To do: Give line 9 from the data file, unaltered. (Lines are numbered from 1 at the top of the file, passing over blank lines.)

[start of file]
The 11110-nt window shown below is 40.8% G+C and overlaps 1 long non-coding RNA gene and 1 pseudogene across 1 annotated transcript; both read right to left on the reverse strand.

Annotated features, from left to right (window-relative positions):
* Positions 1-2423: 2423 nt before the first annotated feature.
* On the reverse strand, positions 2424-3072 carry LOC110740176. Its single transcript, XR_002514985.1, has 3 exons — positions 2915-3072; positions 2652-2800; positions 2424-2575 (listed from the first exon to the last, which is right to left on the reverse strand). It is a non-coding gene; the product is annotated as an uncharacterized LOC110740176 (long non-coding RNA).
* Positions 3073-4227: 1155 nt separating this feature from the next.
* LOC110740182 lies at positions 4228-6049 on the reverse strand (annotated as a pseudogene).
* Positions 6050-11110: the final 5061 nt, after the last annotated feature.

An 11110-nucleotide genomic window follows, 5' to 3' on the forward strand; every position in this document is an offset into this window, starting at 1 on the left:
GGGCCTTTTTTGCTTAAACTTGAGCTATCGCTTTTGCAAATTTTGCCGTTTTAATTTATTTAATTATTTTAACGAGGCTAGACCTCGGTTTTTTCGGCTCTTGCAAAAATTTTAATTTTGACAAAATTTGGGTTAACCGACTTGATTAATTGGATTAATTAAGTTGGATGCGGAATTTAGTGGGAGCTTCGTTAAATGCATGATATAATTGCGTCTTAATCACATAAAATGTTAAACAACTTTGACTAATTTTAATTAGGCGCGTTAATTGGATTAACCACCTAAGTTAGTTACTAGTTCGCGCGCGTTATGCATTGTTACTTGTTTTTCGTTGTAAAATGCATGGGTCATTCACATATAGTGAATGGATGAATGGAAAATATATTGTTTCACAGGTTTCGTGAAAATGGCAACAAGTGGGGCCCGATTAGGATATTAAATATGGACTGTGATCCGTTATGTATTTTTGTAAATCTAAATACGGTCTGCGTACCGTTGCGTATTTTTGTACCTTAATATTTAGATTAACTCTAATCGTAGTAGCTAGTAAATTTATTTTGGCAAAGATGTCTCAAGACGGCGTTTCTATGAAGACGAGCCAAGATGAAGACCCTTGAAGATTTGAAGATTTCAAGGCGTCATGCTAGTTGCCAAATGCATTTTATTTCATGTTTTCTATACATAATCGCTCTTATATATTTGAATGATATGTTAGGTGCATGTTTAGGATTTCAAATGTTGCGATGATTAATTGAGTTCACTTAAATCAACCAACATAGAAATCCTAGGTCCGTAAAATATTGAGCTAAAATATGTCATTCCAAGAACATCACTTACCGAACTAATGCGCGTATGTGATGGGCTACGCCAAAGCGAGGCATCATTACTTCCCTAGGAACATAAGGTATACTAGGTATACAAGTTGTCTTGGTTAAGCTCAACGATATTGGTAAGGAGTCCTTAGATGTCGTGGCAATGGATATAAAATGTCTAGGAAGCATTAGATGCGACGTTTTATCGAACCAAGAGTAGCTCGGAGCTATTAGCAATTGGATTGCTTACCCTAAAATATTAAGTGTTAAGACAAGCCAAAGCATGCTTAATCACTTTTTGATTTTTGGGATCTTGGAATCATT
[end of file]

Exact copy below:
GGGCCTTTTTTGCTTAAACTTGAGCTATCGCTTTTGCAAATTTTGCCGTTTTAATTTATTTAATTATTTTAACGAGGCTAGACCTCGGTTTTTTCGGCTCTTGCAAAAATTTTAATTTTGACAAAATTTGGGTTAACCGACTTGATTAATTGGATTAATTAAGTTGGATGCGGAATTTAGTGGGAGCTTCGTTAAATGCATGATATAATTGCGTCTTAATCACATAAAATGTTAAACAACTTTGACTAATTTTAATTAGGCGCGTTAATTGGATTAACCACCTAAGTTAGTTACTAGTTCGCGCGCGTTATGCATTGTTACTTGTTTTTCGTTGTAAAATGCATGGGTCATTCACATATAGTGAATGGATGAATGGAAAATATATTGTTTCACAGGTTTCGTGAAAATGGCAACAAGTGGGGCCCGATTAGGATATTAAATATGGACTGTGATCCGTTATGTATTTTTGTAAATCTAAATACGGTCTGCGTACCGTTGCGTATTTTTGTACCTTAATATTTAGATTAACTCTAATCGTAGTAGCTAGTAAATTTATTTTGGCAAAGATGTCTCAAGACGGCGTTTCTATGAAGACGAGCCAAGATGAAGACCCTTGAAGATTTGAAGATTTCAAGGCGTCATGCTAGTTGCCAAATGCATTTTATTTCATGTTTTCTATACATAATCGCTCTTATATATTTGAATGATATGTTAGGTGCATGTTTAGGATTTCAAATGTTGCGATGATTAATTGAGTTCACTTAAATCAACCAACATAGAAATCCTAGGTCCGTAAAATATTGAGCTAAAATATGTCATTCCAAGAACATCACTTACCGAACTAATGCGCGTATGTGATGGGCTACGCCAAAGCGAGGCATCATTACTTCCCTAGGAACATAAGGTATACTAGGTATACAAGTTGTCTTGGTTAAGCTCAACGATATTGGTAAGGAGTCCTTAGATGTCGTGGCAATGGATATAAAATGTCTAGGAAGCATTAGATGCGACGTTTTATCGAACCAAGAGTAGCTCGGAGCTATTAGCAATTGGATTGCTTACCCTAAAATATTAAGTGTTAAGACAAGCCAAAGCATGCTTAATCACTTTTTGATTTTTGGGATCTTGGAATCATT